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Stand by your man? The clash of criminal law and family law concerning inter-spousal transfers of assets

Date:11 JUL 2018
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The judgment of the Court of Appeal in R v Hayes [2018] EWCA 682 is a stark and unsettling reminder of how occasionally a family court and a criminal court may deliver contradictory judgments on the same facts.

The case concerned the Old Rectory, a house in Surrey. Mr and Mrs Hayes purchased it for £1.2m in late 2011. It was transferred into their joint names and they both made a declaration of trust stating that they held it as joint tenants. Notwithstanding that the purchase funds were provided entirely by Mr Hayes, it is self-evident that they intended to own the house equally. They took discrete measures to rebut any presumption that they intended that the beneficial interest in it be shared in proportion to their financial contributions to its acquisition. Thereafter they lived together in the house and Mrs Hayes was full time at home looking after the children, the upkeep of the house and supporting the career of her husband.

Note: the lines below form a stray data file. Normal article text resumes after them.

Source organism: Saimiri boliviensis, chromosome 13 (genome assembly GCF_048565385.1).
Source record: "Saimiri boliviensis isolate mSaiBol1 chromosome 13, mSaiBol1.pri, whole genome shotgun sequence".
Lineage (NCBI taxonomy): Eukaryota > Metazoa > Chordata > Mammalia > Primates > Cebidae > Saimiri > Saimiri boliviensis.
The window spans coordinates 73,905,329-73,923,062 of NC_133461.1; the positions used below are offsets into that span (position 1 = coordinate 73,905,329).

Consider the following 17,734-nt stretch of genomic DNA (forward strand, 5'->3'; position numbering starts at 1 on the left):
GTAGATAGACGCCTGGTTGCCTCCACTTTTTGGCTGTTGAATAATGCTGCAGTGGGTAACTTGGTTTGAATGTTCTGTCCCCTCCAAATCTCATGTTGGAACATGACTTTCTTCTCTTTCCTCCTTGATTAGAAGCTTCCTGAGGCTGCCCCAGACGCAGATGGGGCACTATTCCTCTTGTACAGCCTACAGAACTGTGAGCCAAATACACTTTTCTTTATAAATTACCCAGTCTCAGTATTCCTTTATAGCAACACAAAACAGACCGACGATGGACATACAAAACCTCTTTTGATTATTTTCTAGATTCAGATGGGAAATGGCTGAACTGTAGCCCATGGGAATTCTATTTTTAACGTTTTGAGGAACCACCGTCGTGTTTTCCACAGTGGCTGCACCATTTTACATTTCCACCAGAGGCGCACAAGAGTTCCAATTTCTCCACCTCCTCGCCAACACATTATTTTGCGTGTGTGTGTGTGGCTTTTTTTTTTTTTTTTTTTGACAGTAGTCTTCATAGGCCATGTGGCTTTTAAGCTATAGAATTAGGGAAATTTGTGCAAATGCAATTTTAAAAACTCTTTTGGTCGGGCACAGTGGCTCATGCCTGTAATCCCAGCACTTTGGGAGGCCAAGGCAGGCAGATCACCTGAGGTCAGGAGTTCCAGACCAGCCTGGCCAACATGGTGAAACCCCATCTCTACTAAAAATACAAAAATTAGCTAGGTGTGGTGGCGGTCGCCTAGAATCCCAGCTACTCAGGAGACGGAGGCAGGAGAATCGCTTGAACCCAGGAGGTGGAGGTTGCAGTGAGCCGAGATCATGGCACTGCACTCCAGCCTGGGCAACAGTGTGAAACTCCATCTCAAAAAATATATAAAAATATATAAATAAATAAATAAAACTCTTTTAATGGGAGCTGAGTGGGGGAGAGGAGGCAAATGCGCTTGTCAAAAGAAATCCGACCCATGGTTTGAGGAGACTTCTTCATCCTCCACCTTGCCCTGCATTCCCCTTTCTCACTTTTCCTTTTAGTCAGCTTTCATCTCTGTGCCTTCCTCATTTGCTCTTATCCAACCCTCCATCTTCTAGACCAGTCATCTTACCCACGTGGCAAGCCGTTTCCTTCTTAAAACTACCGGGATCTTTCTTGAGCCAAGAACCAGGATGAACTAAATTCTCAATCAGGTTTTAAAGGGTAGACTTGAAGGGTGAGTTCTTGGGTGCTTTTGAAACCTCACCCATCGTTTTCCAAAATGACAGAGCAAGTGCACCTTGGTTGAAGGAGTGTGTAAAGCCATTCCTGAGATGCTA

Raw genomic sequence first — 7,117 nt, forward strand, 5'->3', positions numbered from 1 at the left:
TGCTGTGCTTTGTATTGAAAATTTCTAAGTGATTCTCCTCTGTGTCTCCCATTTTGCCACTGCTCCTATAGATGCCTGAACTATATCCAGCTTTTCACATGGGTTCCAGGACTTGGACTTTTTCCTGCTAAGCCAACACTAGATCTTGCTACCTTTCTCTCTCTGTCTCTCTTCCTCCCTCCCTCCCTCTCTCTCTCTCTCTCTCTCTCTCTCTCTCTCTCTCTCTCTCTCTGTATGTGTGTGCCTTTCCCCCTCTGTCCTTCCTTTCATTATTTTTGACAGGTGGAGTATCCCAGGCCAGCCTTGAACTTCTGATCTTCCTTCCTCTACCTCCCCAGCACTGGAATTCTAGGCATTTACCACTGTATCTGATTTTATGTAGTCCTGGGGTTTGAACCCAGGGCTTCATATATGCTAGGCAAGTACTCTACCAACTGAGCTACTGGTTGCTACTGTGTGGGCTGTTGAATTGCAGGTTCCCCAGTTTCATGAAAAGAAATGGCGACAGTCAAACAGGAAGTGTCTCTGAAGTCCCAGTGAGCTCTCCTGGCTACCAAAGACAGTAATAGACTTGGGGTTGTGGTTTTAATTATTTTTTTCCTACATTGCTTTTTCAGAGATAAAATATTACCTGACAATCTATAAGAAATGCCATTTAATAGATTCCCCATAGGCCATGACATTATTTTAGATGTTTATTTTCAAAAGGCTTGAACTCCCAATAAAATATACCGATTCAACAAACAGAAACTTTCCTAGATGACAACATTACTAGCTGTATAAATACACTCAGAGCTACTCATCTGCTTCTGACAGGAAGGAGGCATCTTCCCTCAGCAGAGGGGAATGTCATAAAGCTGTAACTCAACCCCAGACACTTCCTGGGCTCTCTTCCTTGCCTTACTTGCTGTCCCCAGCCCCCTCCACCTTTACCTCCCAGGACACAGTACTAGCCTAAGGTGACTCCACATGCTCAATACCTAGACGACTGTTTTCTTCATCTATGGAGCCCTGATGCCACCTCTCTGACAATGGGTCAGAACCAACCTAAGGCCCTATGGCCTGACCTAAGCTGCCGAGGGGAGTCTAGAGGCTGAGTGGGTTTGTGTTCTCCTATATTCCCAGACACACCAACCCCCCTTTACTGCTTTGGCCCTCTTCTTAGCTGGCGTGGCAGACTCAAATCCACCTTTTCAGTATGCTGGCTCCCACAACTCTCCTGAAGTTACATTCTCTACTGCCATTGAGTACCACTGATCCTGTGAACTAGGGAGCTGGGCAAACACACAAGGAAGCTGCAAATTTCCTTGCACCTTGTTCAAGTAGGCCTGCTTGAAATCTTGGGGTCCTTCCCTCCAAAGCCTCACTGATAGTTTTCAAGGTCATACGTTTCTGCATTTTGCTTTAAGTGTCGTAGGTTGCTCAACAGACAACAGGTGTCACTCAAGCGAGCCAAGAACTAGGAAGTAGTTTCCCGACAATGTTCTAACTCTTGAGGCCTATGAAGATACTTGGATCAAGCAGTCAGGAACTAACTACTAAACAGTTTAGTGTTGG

Read the full article here.